words: David Marples
With five changes from the previous game, it seems that Mark Warburton has located and dusted off the randomatic-team-selector toy utilised so frequently by Stuart Pearce and Philippe Montanier. Not content with the five changes, more followed during the game with Zach Clough withdrawn for Andreas Bouchalakis just before half time. Regarding this change, Warburton said it was “purely tactical” with an eye on closing down the space that Barry Bannan was finding in midfield and to counteract Gary Hooper dropping deeper. The Forest manager also noted the high starting positions of the Wednesday team, which restricted his own team’s options when it came to moving the ball forward. In fairness, the mid-game changes were effective and with Bouchalakis employed as a double pivot alongside Liam Bridcutt, the away team looked a little more assured. This though was after Ben Osborn had leveled the game and so it is tempting to deduce that the team had started to settle anyway directly as a result of this, as much as the substitutions and tactical tinkering. One could either say that the starting line-up wasn't quite right or one could praise Warburton for seeing it and taking steps to rectify the situation.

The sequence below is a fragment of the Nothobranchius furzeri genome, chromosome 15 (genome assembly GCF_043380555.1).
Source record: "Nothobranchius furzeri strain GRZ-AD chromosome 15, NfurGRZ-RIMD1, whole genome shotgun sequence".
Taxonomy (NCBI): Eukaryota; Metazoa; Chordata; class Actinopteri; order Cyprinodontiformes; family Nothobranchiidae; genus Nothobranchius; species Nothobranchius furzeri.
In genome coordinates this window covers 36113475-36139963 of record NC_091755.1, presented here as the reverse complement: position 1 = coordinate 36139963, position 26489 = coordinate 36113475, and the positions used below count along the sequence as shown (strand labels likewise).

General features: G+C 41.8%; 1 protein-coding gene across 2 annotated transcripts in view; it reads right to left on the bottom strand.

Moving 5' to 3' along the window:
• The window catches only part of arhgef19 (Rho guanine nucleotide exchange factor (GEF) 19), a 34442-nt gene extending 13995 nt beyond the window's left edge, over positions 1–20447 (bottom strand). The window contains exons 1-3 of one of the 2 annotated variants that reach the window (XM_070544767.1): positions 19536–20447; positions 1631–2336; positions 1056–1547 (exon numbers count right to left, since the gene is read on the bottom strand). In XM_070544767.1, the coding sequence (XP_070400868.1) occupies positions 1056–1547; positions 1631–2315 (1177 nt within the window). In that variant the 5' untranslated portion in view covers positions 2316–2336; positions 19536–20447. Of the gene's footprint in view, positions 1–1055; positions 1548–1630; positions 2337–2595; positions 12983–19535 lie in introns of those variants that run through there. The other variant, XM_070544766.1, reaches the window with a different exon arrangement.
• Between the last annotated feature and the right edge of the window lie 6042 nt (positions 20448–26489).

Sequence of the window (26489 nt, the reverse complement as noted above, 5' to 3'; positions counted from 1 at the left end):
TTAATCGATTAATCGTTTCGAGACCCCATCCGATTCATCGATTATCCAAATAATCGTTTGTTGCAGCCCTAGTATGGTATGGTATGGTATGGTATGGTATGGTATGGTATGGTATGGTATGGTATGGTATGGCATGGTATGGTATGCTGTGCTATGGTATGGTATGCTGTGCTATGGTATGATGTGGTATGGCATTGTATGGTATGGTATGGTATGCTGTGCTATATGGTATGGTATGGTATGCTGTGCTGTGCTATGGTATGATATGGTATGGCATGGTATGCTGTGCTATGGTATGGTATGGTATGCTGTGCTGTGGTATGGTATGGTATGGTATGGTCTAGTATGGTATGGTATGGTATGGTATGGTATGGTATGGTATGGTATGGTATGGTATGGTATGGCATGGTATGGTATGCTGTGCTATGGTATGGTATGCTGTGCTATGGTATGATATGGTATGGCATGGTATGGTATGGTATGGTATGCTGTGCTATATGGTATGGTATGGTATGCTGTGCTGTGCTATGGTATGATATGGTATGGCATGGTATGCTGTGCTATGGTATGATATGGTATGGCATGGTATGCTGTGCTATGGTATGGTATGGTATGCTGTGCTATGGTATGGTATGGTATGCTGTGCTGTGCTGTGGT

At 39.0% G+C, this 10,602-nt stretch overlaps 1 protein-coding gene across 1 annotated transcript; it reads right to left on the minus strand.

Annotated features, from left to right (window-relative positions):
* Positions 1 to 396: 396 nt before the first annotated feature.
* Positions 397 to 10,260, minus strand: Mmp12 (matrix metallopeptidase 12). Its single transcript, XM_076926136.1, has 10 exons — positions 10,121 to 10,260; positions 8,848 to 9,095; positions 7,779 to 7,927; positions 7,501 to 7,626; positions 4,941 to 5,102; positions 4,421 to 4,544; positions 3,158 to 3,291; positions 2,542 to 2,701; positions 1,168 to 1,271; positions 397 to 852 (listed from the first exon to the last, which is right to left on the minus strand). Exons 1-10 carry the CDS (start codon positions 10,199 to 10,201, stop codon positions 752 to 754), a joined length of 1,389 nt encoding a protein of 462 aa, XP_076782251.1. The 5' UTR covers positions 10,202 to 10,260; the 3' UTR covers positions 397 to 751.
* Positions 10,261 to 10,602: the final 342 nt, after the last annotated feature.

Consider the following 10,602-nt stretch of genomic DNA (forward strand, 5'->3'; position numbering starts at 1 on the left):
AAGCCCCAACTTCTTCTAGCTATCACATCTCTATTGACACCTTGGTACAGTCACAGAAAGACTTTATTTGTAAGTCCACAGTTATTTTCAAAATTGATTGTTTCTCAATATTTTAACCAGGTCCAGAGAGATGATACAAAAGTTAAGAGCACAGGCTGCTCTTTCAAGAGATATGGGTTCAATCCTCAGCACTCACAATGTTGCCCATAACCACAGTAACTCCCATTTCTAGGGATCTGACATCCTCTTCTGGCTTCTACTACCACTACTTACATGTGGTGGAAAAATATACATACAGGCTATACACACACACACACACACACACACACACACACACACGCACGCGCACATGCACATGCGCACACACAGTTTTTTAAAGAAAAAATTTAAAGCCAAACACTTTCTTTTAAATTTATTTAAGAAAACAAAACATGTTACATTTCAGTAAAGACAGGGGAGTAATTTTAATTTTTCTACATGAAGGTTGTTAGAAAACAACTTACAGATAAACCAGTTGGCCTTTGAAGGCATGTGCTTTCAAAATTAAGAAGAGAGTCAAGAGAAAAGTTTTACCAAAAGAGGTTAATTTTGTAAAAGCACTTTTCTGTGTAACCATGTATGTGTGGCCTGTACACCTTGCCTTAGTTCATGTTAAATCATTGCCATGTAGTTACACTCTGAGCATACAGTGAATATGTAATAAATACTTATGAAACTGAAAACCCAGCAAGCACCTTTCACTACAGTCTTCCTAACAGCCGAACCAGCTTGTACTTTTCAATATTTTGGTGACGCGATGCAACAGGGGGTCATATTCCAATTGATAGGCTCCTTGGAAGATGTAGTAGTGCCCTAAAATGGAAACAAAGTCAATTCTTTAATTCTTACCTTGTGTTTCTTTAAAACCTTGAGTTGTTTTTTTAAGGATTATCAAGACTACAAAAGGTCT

Performances under Warburton seem to follow the pattern of a bell curve, especially this one at Hillsborough: slow to start but rising gently and smoothly to a peak around the halfway mark before falling to a flat-line by the end. If only they could dispense with the half-time break which seems to come at precisely the wrong time owing to its untimely interruption of a full head of steam.